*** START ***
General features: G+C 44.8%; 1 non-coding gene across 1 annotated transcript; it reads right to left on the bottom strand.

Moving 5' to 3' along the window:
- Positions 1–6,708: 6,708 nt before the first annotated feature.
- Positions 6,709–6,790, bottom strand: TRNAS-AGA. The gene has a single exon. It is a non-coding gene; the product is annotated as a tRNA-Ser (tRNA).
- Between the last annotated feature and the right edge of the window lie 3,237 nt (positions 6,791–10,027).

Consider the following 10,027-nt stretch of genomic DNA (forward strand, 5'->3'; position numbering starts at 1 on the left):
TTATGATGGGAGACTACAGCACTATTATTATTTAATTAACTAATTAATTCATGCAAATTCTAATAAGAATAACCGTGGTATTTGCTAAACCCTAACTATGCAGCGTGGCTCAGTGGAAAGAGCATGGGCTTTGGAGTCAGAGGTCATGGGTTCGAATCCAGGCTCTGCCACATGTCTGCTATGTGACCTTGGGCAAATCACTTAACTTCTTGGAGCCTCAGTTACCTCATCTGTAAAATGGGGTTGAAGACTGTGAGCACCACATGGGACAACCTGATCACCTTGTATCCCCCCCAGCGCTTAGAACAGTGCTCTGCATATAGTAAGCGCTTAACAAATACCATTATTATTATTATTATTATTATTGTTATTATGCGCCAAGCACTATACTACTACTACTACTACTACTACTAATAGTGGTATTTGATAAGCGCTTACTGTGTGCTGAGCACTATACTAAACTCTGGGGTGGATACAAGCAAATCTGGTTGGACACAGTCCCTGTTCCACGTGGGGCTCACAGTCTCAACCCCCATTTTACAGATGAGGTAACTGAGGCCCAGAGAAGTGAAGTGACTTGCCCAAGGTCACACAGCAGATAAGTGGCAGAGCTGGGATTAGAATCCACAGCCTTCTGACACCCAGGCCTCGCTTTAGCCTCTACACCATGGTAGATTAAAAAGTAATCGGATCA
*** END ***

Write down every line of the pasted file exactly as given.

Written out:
General features: G+C 44.8%; 1 non-coding gene across 1 annotated transcript; it reads right to left on the bottom strand.

Moving 5' to 3' along the window:
- Positions 1–6,708: 6,708 nt before the first annotated feature.
- Positions 6,709–6,790, bottom strand: TRNAS-AGA. The gene has a single exon. It is a non-coding gene; the product is annotated as a tRNA-Ser (tRNA).
- Between the last annotated feature and the right edge of the window lie 3,237 nt (positions 6,791–10,027).

Consider the following 10,027-nt stretch of genomic DNA (forward strand, 5'->3'; position numbering starts at 1 on the left):
TTATGATGGGAGACTACAGCACTATTATTATTTAATTAACTAATTAATTCATGCAAATTCTAATAAGAATAACCGTGGTATTTGCTAAACCCTAACTATGCAGCGTGGCTCAGTGGAAAGAGCATGGGCTTTGGAGTCAGAGGTCATGGGTTCGAATCCAGGCTCTGCCACATGTCTGCTATGTGACCTTGGGCAAATCACTTAACTTCTTGGAGCCTCAGTTACCTCATCTGTAAAATGGGGTTGAAGACTGTGAGCACCACATGGGACAACCTGATCACCTTGTATCCCCCCCAGCGCTTAGAACAGTGCTCTGCATATAGTAAGCGCTTAACAAATACCATTATTATTATTATTATTATTATTGTTATTATGCGCCAAGCACTATACTACTACTACTACTACTACTACTAATAGTGGTATTTGATAAGCGCTTACTGTGTGCTGAGCACTATACTAAACTCTGGGGTGGATACAAGCAAATCTGGTTGGACACAGTCCCTGTTCCACGTGGGGCTCACAGTCTCAACCCCCATTTTACAGATGAGGTAACTGAGGCCCAGAGAAGTGAAGTGACTTGCCCAAGGTCACACAGCAGATAAGTGGCAGAGCTGGGATTAGAATCCACAGCCTTCTGACACCCAGGCCTCGCTTTAGCCTCTACACCATGGTAGATTAAAAAGTAATCGGATCA